How is Threat Intelligence Monitoring Used?
Threat intelligence monitoring is one aspect of a comprehensive cybersecurity program. Specifically, threat intelligence monitoring is an active program that is used to incorporate relevant knowledge of threats facing an organization into actionable insights that drive improvements to your security presence. Threat intelligence itself can be separated from the activity of cybersecurity monitoring. Cybersecurity programs often rely on an MSSP to conduct constant monitoring of critical systems. Real-time monitoring is one important aspect of a forward cybersecurity posture, and is directly informed by threat intelligence.
While a key feature of threat intelligence monitoring is to determine if an attack is in progress and to quickly take the necessary steps to contain and eliminate the attack, threat intelligence can also be used to guide operational decisions. Threat intelligence monitoring can highlight advanced persistent threats that face your organization, allowing you to shore up any vulnerabilities that may exist. With an active cyber threat intelligence service, organizations can quickly recognize and assess threats, and tailor security recommendations based on the specific threats facing them.
Threat intelligence monitoring also goes beyond recognizing and reacting to threats directly facing an organization. Threats facing other organizations can be assessed to see if your operations may be at risk as well. This can allow organizations to quickly incorporate security patches of fixes for vulnerabilities highlighted by an attack on another entity. Emergent threats can similarly be identified and prepared for. Some threat intelligence monitoring services go as far as analyzing emergent threats on known hacker forums. By identifying malware in such a manner, a cybersecurity team can incorporate defensive measures into their cybersecurity program. This gives organizations a way to defend against a “zero-day” attack, or rather an attack that occurs before an exploit or vulnerability is discovered.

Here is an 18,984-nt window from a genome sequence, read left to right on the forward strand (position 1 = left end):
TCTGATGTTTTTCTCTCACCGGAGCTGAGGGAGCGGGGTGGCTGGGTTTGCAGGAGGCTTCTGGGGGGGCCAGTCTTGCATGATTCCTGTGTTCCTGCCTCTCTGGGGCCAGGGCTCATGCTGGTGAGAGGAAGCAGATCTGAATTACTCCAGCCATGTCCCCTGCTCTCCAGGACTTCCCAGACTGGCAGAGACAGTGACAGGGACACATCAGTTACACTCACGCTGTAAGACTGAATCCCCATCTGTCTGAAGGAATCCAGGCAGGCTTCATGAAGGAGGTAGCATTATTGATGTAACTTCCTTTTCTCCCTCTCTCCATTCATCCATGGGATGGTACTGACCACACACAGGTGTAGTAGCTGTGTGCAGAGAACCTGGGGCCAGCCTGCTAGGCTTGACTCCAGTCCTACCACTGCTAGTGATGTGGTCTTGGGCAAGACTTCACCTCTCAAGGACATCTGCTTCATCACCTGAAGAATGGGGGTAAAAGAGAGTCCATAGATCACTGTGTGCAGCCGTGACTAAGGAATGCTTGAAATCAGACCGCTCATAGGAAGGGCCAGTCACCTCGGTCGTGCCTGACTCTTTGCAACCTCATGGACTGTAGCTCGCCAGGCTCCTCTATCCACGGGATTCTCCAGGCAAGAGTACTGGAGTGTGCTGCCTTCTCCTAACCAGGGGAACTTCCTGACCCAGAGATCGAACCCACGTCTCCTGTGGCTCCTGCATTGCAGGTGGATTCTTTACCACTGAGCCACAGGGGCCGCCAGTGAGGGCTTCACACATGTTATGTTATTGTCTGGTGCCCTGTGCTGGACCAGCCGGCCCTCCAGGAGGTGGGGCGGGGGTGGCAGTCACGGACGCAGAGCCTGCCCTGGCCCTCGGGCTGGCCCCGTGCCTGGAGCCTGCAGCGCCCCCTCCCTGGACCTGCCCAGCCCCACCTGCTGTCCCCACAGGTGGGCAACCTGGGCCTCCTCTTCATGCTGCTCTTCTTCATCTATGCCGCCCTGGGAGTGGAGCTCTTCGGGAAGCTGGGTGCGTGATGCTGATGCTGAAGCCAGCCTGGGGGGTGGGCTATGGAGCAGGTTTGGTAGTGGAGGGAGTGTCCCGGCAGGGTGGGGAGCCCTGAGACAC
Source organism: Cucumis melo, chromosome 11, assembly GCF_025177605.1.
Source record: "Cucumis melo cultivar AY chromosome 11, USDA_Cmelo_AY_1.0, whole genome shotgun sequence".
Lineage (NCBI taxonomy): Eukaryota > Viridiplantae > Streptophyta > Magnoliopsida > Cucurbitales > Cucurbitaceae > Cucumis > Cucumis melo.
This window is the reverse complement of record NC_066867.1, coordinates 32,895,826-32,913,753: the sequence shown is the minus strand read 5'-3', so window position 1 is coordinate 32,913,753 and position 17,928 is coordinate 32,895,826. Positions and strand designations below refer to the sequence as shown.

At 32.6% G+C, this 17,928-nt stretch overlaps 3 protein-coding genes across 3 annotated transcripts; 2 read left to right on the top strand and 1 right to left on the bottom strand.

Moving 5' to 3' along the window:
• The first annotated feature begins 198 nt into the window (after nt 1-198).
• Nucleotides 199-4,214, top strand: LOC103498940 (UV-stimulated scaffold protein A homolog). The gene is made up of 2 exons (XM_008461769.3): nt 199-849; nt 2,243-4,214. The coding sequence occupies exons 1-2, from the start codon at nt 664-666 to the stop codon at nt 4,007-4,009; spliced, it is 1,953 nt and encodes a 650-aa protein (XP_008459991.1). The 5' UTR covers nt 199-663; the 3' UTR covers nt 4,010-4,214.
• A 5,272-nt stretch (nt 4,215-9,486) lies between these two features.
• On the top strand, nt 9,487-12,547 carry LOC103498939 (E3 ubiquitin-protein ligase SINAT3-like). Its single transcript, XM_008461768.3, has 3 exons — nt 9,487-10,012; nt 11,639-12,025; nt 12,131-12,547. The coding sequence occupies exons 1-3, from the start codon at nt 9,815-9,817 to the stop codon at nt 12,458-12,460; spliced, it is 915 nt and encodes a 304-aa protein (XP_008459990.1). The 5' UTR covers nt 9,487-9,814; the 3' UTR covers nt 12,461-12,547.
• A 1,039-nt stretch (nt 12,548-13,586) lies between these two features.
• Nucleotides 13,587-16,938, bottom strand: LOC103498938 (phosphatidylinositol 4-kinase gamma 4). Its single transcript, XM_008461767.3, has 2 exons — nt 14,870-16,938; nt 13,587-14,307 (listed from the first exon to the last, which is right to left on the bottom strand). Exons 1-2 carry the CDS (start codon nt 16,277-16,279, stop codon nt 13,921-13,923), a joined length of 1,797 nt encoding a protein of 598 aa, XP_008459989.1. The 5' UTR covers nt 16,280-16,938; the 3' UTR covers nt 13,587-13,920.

As we have mentioned, one of the challenges in using threat intelligence effectively is having access to threat intelligence sources that provide relevant and timely data about potential attacks. While it is extremely useful to be able to be able to see an attack happening on another organization and incorporate knowledge of that threat vector and actor into your own cyber defense, gaining access to that information can be challenging. Companies may not share information about successful attacks for a variety of reasons. Because of the challenge of gaining access to timely threat intelligence, it is often preferred to have threat intelligence monitoring conducted through an external provider.